» Archive for September, 2012

Harvesting Pears

Saturday, September 22nd, 2012 by Jenny Watts
    • Choose chrysanthemums in a variety of colors now. They are hardy perennials which will brighten your garden each fall.
    • Cover newly planted vegetable starts to protect them from birds. Spray cabbage and broccoli plants with BT to control cabbage worms which make holes in the leaves.
    • Plant snapdragons, pansies and violas for color this fall, winter and next spring.
    • Michaelmas daisies have bright flowers in purples and dark reds. These perennials come back every year to brighten the fall garden.
    • Lettuce can be planted from starts for a quick fall crop.

The Secret to Harvesting Pears

One advantage to growing your own fruit trees is that you can get tree-ripened fruit, a real rarity in the grocery store. But, unlike other fruits, pears will reach their best quality when ripened off the tree.

When left to ripen on the tree, most European cultivars of pears leave something to be desired in terms of texture and flavor. Tree-ripened pears often turn soft and brown at the core and have an excessively grainy texture.

Pears should be harvested when they are mature, but still hard, and ripened off the tree for the best eating and canning quality. The early varieties will take a few days to a week to ripen after harvest; later ripening varieties often require several weeks or more to reach best quality.

There are several indicators to know when to begin harvesting pears. The most obvious sign is a color change. Pick pears when their color changes from dark to light or yellowish-green but before they are fully yellow. The fruit should be relatively firm. The small dots on the skin should turn from whitish to corky brown. Fruit on heavily loaded trees usually matures a little slower.

Mature fruit of Bartlett and D’Anjou pears will separate easily from their spurs by lifting and twisting. Bosc pears are always difficult to separate from the tree and stems may have to be clipped with pruners.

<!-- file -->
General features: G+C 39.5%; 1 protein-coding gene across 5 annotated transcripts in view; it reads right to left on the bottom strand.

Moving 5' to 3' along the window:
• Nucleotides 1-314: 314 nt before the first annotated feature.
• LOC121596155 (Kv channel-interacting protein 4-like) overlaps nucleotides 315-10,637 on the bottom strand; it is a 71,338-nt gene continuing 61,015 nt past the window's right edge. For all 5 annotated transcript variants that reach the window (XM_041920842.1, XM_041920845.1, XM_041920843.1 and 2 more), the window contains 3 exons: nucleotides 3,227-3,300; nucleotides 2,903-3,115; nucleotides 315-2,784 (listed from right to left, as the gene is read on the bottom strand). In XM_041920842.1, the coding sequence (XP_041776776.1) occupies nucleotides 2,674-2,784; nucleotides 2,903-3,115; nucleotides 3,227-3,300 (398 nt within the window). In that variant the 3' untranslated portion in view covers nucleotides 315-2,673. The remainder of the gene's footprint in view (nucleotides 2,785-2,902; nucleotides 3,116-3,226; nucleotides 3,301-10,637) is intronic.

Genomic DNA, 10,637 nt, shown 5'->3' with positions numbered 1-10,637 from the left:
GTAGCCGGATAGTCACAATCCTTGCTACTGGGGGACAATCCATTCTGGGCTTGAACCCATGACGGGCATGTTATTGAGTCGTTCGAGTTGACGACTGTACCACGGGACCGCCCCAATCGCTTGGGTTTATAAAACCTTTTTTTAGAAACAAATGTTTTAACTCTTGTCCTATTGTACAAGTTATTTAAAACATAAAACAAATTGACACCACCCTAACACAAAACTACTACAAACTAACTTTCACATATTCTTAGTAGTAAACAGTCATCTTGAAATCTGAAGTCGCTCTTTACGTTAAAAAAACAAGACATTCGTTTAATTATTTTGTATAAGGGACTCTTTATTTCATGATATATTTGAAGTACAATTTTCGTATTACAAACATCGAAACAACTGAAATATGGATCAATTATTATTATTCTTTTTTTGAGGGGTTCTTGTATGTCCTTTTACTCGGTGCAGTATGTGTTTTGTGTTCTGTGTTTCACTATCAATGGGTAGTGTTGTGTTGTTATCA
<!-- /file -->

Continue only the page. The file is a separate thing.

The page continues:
Pears then have to be ripened indoors. Some pears such as D’Anjou require cold storage before ripening. Bartlett does not require chilling to ripen but D’Anjou and Bosc should be chilled for 2 weeks in the refrigerator away from other fruits and vegetables. Bring them out to room temperature for a week or so to fully ripen before eating them.

Bartlett pears generally ripen in 5 days, Bosc in 7 days and D’Anjou in 7 to 10 days. The longer pears are chilled, the shorter the ripening time when removed from cold storage. Pears are ready to eat when the flesh just below the stem yields evenly to gentle pressure.

If longer-term storage is desired, pick them when they are full size but still quite hard and chill the pears to 32° to 35° F as soon as possible after harvesting. Perforated plastic bags can be used to keep the relative humidity high. Be careful not to bruise or puncture the fruit as injuries provide an entry for decay organisms.

Although different cultivars of pears vary in their maximum storage time, most can be held from two to four months under ideal conditions.

Asian pears, unlike European pears, should be allowed to ripen on the tree. They need no after-ripening storage period. They are ready for harvest when they come away easily from the spur or branch when they are lifted and twisted slightly. Sample the fruit regularly and harvest them when they taste good. Asian pears should be crisp and crunchy when eaten.

Learn how to harvest home-grown pears and enjoy the sweet, juicy fruit this fall.